Why You Should Consider KDP For Your Photography Book

One of the lessons I learned while working on my first book was the idea of selling it as an ebook. To be perfectly honest, I have never read an ebook. I guess you could say that I’m old-fashioned because I really enjoy reading from an actual book. I love the way they smell, and there is something about the physical act of holding a book and turning the pages that feels good to me. Plus, I like how they look on my bookshelf. Because I wasn’t that familiar with ebooks, I didn’t think that Tattle Tales: Tattoo Stories and Portraits would be appropriate as an ebook. For one thing, Tattle Tales is predominately photography, and I always felt that people would prefer to view photographs in an actual book instead of on a tablet or smart phone. Since the release of my book, I have reevaluated my position on ebooks for photography books and here’s why:

 

Benefits of Publishing Your Ebook on Kindle:

1.) Expand your exposure to other potential readers through Amazon Advertising: Since Amazon Advantage no longer accepts new members, I had to join Fulfillment by Amazon. FBA doesn’t allow book ads, so I had to look for other ways to advertise and market Tattle Tales. I learned that through publishing an ebook version on KDP (Kindle Direct Publishing), I could advertise on Amazon. While the ad will take the customer to the Kindle version of my book, the customer will see that the book is available in other formats.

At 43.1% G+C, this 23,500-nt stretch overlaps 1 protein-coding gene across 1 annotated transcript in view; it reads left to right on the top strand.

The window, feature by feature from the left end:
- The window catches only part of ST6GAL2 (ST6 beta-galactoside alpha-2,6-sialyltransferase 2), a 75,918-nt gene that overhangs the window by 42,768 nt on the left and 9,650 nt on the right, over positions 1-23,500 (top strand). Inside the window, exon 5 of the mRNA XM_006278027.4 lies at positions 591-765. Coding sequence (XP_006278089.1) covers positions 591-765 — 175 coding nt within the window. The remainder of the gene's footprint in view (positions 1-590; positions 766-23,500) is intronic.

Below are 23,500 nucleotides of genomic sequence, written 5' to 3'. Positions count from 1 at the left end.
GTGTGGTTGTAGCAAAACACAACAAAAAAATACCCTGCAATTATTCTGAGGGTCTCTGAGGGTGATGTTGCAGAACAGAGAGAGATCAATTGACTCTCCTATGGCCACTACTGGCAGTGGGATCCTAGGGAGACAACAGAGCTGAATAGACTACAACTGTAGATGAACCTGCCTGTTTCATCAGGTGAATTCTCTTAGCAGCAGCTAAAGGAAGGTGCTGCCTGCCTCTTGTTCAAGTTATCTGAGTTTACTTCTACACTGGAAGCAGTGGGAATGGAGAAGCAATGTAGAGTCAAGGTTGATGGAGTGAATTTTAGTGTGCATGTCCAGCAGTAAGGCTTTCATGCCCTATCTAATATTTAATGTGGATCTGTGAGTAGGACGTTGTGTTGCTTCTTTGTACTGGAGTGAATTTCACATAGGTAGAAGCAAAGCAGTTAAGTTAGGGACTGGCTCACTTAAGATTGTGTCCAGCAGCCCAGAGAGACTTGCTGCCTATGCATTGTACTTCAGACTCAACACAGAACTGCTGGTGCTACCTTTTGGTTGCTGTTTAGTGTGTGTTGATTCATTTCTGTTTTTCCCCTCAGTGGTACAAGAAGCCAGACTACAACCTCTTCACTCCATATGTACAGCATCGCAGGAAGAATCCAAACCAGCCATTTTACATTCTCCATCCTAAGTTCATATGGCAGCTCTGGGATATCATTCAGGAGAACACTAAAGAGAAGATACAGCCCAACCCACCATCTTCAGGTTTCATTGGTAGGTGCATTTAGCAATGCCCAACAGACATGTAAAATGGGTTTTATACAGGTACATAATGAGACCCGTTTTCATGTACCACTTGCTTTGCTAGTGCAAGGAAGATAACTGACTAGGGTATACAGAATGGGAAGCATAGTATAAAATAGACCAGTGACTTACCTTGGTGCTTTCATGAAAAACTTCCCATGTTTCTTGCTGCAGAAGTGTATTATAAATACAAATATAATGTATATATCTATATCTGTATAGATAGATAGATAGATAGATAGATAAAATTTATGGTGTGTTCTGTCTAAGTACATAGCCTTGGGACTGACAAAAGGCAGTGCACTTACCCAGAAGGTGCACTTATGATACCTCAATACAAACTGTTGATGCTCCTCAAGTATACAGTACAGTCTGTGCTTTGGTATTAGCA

2.) Some people prefer ebooks: There are a lot of reasons why someone may prefer an ebook over a paperback. Therefore, even if the majority of my sales come from selling paperbacks, there’s no reason to eliminate people’s option of purchasing an ebook. I was initially concerned that my book wouldn’t look good on a tablet and that it would take a lot of work to convert it to an electronic format. It turns out that my fears were unfounded. Since I had a PDF version of my book, I was able to hire someone to convert it into a Mobi file. The page spreads look great, and I think the images look just as good on a monitor.

 

3.) Ebooks allow for price experimentation: At least on Kindle’s platform, you can change the price of your ebook. I signed up for the Kindle Select Program, and I chose the 35% commission rate because my Mobi file is over 30MB. If I chose the 70% commission, I would be responsible for a download charge. With the 35% rate, I can’t sell my book for less than $2.99, but I can initially charge a lower price to try to attract more readers. Since I’m a new author, this option gives people a chance to read my book without paying the full cost of a paperback. The ability to change the price is especially helpful if you’re considering running a special.

 

There’s no reason why a photography book can’t be offered as an ebook. However, before you commit to publishing your book on KDP, I highly recommend that you check out other options. There are many other platforms out there, and every author needs to research which option will work best for them.

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